About two weeks ago, a new storefront opened up on West Davis Street in Oak Cliff, near Spinster, Glass Optical and Davis Street Espresso. Joy Macarons, it's called, and it offers macarons, obviously. But don't expect to meet a baker named Joy when you visit.
"It's Liz, by the way," the owner said when I visited, as she handed me her card as I thanked her for her time. The name Joy painted on the shop's front window wasn't a person but an emotion: the feeling owner Liz Lanier hopes you will experience when you take a bite from a bright yellow macaron expecting only sweetness and lemony citrus and are instead greeted by the briny prick of fleur de sel, too.
When I first walked into her shop, she was piping batter onto large silpats printed with small circles as targets. When she was done with the sheet she picked it up and patted the pan from underneath, making sure bubbles in any of the soon-to-be-cookies came to the surface. Then she disappeared around a corner.
All of this is on display because the kitchen is enclosed in a glass box within the shop's outer walls. It looks a lot like an apple store but is decidedly more delicious, and a lot less expensive as long as you're not shopping for a massive catered affair. You can see the mixers, bins of almond flour and containers of lavender flours as soon as you walk in. Mixing paddles, whisks and other tools hang on one glass wall from taught steel cords. And in the middle of it all is Lanier, in her custom-tailored chef's jacket and suede Nike high tops, baking hundreds of tiny French sandwich cookies at a time.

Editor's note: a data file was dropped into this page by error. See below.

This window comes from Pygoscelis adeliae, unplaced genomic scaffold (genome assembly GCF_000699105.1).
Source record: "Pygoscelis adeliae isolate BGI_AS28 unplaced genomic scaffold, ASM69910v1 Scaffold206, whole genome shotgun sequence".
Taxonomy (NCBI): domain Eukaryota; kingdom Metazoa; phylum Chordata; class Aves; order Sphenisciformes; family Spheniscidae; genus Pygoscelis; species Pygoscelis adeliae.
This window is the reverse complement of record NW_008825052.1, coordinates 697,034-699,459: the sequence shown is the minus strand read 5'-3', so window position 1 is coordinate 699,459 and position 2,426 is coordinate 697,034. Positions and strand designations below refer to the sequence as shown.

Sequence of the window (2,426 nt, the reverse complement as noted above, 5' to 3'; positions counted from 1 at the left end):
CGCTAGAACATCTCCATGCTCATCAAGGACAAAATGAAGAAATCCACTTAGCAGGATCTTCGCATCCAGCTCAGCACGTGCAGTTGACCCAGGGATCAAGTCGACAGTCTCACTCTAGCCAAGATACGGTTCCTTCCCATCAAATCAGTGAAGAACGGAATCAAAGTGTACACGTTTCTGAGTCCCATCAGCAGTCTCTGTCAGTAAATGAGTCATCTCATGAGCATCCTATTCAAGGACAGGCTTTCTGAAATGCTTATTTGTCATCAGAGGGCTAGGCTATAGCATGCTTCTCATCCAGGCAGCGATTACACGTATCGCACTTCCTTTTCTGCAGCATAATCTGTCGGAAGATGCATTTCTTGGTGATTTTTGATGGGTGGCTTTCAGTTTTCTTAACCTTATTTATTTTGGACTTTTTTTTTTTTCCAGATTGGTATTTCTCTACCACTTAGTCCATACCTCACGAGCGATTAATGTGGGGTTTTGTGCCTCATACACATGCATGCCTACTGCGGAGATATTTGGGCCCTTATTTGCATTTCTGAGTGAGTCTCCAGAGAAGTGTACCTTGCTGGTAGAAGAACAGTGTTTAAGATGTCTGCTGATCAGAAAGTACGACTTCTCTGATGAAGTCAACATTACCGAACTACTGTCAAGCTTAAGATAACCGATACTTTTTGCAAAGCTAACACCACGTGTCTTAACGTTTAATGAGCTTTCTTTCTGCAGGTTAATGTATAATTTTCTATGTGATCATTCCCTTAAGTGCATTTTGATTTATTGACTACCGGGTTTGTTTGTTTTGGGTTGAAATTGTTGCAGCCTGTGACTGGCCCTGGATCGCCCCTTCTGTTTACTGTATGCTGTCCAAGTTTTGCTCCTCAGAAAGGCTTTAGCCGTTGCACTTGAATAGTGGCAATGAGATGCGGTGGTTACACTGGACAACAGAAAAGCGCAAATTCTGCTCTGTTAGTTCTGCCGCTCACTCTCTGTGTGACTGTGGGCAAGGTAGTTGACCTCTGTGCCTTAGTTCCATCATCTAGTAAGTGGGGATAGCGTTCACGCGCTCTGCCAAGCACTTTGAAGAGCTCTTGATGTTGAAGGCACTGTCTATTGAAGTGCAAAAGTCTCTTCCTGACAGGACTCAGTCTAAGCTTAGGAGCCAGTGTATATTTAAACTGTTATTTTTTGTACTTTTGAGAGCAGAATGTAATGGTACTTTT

Her surroundings are a significant upgrade. For the past four years, Lanier has been working out of her home kitchen, learning how to whip the egg whites just so, and how to pipe each cookie so it would bake up as desired. Along the way, there were oily cookies with shiny shells, and dry cookies with cracked ones. There were cookies that rose too much and others that could have stood in for tiny, sweet pancakes, and eventually there were macarons that were just what she was hoping for.
Lanier's macarons have a soft, tender texture and an airy consistency that will convince you that eating seven at a time is acceptable. This is good news, because there are around a dozen flavors on display at any time, and she's got some innovative flavors beyond the traditional chocolate, vanilla and pistachio you'll find elsewhere. Don't miss the buttered pecan macaron that packs a whole pint of ice cream flavor into a couple delicious bites. There's also a pumpkin macaroon for the fall, and a chocolate chip cookie dough for the sugar addicts. Each one will set you back two bucks, which can seem like a lot for a tiny cookie, but these guys pack a ton of flavor and personality. Just don't get their names mixed up. Like the signage, some of these cookies aren't exactly what they seem.
Joy Macarons, 839 West Davis St., joymacarons.com
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